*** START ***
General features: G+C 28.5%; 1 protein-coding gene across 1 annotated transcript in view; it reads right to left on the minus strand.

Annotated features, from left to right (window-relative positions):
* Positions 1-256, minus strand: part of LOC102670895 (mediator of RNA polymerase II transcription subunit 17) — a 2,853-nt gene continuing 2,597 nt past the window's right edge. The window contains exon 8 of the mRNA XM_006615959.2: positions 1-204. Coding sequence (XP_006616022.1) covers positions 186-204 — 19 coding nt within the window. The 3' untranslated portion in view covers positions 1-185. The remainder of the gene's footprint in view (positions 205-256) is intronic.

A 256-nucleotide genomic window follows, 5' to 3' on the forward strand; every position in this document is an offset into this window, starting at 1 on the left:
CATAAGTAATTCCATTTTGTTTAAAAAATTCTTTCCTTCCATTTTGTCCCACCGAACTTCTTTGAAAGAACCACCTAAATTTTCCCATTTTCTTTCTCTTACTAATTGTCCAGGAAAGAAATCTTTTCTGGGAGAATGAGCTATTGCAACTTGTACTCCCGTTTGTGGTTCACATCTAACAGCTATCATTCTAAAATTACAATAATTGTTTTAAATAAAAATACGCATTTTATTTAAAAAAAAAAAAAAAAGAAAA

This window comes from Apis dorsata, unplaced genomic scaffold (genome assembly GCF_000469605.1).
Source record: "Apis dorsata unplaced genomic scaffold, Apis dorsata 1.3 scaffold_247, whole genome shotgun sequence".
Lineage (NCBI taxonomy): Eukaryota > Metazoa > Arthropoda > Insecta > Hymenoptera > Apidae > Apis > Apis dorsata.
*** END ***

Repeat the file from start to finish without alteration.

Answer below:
General features: G+C 28.5%; 1 protein-coding gene across 1 annotated transcript in view; it reads right to left on the minus strand.

Annotated features, from left to right (window-relative positions):
* Positions 1-256, minus strand: part of LOC102670895 (mediator of RNA polymerase II transcription subunit 17) — a 2,853-nt gene continuing 2,597 nt past the window's right edge. The window contains exon 8 of the mRNA XM_006615959.2: positions 1-204. Coding sequence (XP_006616022.1) covers positions 186-204 — 19 coding nt within the window. The 3' untranslated portion in view covers positions 1-185. The remainder of the gene's footprint in view (positions 205-256) is intronic.

A 256-nucleotide genomic window follows, 5' to 3' on the forward strand; every position in this document is an offset into this window, starting at 1 on the left:
CATAAGTAATTCCATTTTGTTTAAAAAATTCTTTCCTTCCATTTTGTCCCACCGAACTTCTTTGAAAGAACCACCTAAATTTTCCCATTTTCTTTCTCTTACTAATTGTCCAGGAAAGAAATCTTTTCTGGGAGAATGAGCTATTGCAACTTGTACTCCCGTTTGTGGTTCACATCTAACAGCTATCATTCTAAAATTACAATAATTGTTTTAAATAAAAATACGCATTTTATTTAAAAAAAAAAAAAAAAGAAAA

This window comes from Apis dorsata, unplaced genomic scaffold (genome assembly GCF_000469605.1).
Source record: "Apis dorsata unplaced genomic scaffold, Apis dorsata 1.3 scaffold_247, whole genome shotgun sequence".
Lineage (NCBI taxonomy): Eukaryota > Metazoa > Arthropoda > Insecta > Hymenoptera > Apidae > Apis > Apis dorsata.